My name is Brendan Chapuis, and I am excited to be your director for the Historical Security Council, 1969 at HNMUN 2020! I look forward to getting to know you both as delegates and people over the course of the conference, but for now here is a little background on who I am and what I do. I am a sophomore at Harvard College studying Government, and I am looking to pursue a career in public policy or diplomacy. As a member of the International Relations Council, I am very involved with different Model UN programs: besides directing for HNMUN, I compete with the Intercollegiate Model UN travel team, I am a business director for HMUN (our sister conference for high school students), and will also be directing a similar committee to this one at our conference in China next year. In addition, I enjoy traveling and photography and work as a sports photographer for our school’s paper, The Crimson.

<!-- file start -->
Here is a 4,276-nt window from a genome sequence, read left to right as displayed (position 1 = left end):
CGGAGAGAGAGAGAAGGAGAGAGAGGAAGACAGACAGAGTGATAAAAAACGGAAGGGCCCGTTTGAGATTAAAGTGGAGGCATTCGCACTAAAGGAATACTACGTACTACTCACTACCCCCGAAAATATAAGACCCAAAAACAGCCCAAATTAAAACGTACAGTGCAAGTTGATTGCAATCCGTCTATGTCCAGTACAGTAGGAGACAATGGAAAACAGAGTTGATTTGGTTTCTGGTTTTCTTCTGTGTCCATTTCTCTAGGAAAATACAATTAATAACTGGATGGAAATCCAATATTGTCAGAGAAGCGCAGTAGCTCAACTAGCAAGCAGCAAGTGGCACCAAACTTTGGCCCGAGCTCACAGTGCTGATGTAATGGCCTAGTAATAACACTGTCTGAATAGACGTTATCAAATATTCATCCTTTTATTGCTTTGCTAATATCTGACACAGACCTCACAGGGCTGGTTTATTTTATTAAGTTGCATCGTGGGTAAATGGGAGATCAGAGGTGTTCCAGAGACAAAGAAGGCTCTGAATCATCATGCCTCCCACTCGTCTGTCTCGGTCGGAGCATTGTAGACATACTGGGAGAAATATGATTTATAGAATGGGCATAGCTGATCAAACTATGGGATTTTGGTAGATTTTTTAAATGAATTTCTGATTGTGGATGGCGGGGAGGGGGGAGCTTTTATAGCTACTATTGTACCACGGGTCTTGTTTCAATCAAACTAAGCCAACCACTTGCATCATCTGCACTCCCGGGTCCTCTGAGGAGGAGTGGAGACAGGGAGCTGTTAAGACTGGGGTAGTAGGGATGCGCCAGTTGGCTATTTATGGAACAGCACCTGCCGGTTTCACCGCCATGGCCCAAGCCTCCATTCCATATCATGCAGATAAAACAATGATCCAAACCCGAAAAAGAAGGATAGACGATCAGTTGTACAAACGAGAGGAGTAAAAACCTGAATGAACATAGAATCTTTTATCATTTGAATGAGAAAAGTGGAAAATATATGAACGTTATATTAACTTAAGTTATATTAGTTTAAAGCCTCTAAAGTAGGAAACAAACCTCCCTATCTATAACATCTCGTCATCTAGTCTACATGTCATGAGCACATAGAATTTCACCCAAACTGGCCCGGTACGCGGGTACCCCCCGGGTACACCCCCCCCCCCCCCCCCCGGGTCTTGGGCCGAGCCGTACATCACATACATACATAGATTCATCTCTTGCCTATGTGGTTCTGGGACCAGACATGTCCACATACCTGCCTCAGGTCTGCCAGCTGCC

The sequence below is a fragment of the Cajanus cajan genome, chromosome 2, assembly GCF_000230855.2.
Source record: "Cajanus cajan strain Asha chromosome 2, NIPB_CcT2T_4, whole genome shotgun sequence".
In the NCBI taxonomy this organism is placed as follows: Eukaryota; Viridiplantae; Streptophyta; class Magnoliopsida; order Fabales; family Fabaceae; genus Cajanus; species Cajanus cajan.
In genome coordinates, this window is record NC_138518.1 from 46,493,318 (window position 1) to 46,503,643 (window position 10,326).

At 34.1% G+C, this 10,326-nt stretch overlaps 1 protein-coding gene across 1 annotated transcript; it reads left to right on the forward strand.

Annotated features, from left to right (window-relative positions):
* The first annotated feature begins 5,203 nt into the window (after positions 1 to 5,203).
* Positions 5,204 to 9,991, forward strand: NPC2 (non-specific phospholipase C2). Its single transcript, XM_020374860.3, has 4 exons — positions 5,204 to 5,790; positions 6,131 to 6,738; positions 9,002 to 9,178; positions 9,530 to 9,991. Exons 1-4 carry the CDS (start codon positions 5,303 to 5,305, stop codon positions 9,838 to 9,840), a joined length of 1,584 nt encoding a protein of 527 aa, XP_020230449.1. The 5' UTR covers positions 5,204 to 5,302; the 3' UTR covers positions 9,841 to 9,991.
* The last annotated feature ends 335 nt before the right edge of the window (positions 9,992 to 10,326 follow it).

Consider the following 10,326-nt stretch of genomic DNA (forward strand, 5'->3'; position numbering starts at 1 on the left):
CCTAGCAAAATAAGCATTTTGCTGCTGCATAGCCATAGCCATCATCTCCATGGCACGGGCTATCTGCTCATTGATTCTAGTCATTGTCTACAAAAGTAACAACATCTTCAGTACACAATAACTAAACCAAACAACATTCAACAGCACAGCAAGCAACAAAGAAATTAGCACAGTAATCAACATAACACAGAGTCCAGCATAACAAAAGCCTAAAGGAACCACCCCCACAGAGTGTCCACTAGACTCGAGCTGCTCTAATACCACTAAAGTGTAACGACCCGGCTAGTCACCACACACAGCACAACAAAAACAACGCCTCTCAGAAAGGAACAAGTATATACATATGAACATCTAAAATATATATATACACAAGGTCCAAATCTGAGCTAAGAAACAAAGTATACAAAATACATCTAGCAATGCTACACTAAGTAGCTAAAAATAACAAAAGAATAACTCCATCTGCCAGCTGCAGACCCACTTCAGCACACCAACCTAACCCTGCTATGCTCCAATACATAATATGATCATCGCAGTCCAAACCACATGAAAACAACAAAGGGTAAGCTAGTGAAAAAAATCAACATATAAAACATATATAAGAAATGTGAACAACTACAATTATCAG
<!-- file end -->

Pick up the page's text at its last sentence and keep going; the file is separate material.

The primary topic up for discussion in our committee will be the Northern Ireland Conflict, commonly referred to as “The Troubles.” The primary issue at stake in this conflict was whether or not Northern Ireland should remain in the United Kingdom or join a united Ireland. However, the violence was much more complicated, as there were also elements of ethnic and religious conflict. In the wake of the Battle of the Bogside of August 1969 between the loyalist-backed Royal Ulster Constabulary and nationalists, Taoiseach Jack Lynch called for the deployment of United Nations Peacekeeping forces to intervene in the conflict. Historically, the United Nations Security Council did not grant the Taoiseach’s request and did not intervene. For that matter, the United Nations did not give the conflict much attention at all. In this committee, I would like to consider an alternative history in which the international community actively seeks a satisfactory and peaceful solution for the conflict in Northern Ireland.